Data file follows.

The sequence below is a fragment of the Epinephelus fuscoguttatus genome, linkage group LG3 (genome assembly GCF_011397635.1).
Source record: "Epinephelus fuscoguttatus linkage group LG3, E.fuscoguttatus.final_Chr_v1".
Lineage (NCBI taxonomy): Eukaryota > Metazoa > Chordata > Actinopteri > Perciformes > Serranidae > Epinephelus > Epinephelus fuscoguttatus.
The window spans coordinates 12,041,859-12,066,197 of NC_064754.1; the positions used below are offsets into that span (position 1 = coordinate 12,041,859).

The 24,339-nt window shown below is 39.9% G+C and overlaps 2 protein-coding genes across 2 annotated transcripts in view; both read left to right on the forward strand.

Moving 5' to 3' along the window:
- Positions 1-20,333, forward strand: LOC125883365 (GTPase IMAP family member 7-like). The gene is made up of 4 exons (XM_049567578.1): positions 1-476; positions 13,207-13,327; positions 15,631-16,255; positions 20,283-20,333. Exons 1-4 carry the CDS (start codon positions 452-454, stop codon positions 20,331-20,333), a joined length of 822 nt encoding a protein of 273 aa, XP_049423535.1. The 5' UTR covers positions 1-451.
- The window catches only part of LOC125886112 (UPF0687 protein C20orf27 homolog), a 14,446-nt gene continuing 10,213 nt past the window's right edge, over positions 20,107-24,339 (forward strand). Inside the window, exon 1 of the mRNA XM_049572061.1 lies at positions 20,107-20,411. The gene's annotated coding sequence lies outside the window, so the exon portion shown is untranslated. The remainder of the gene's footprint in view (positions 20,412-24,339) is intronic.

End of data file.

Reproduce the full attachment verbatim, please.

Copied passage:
The sequence below is a fragment of the Epinephelus fuscoguttatus genome, linkage group LG3 (genome assembly GCF_011397635.1).
Source record: "Epinephelus fuscoguttatus linkage group LG3, E.fuscoguttatus.final_Chr_v1".
Lineage (NCBI taxonomy): Eukaryota > Metazoa > Chordata > Actinopteri > Perciformes > Serranidae > Epinephelus > Epinephelus fuscoguttatus.
The window spans coordinates 12,041,859-12,066,197 of NC_064754.1; the positions used below are offsets into that span (position 1 = coordinate 12,041,859).

The 24,339-nt window shown below is 39.9% G+C and overlaps 2 protein-coding genes across 2 annotated transcripts in view; both read left to right on the forward strand.

Moving 5' to 3' along the window:
- Positions 1-20,333, forward strand: LOC125883365 (GTPase IMAP family member 7-like). The gene is made up of 4 exons (XM_049567578.1): positions 1-476; positions 13,207-13,327; positions 15,631-16,255; positions 20,283-20,333. Exons 1-4 carry the CDS (start codon positions 452-454, stop codon positions 20,331-20,333), a joined length of 822 nt encoding a protein of 273 aa, XP_049423535.1. The 5' UTR covers positions 1-451.
- The window catches only part of LOC125886112 (UPF0687 protein C20orf27 homolog), a 14,446-nt gene continuing 10,213 nt past the window's right edge, over positions 20,107-24,339 (forward strand). Inside the window, exon 1 of the mRNA XM_049572061.1 lies at positions 20,107-20,411. The gene's annotated coding sequence lies outside the window, so the exon portion shown is untranslated. The remainder of the gene's footprint in view (positions 20,412-24,339) is intronic.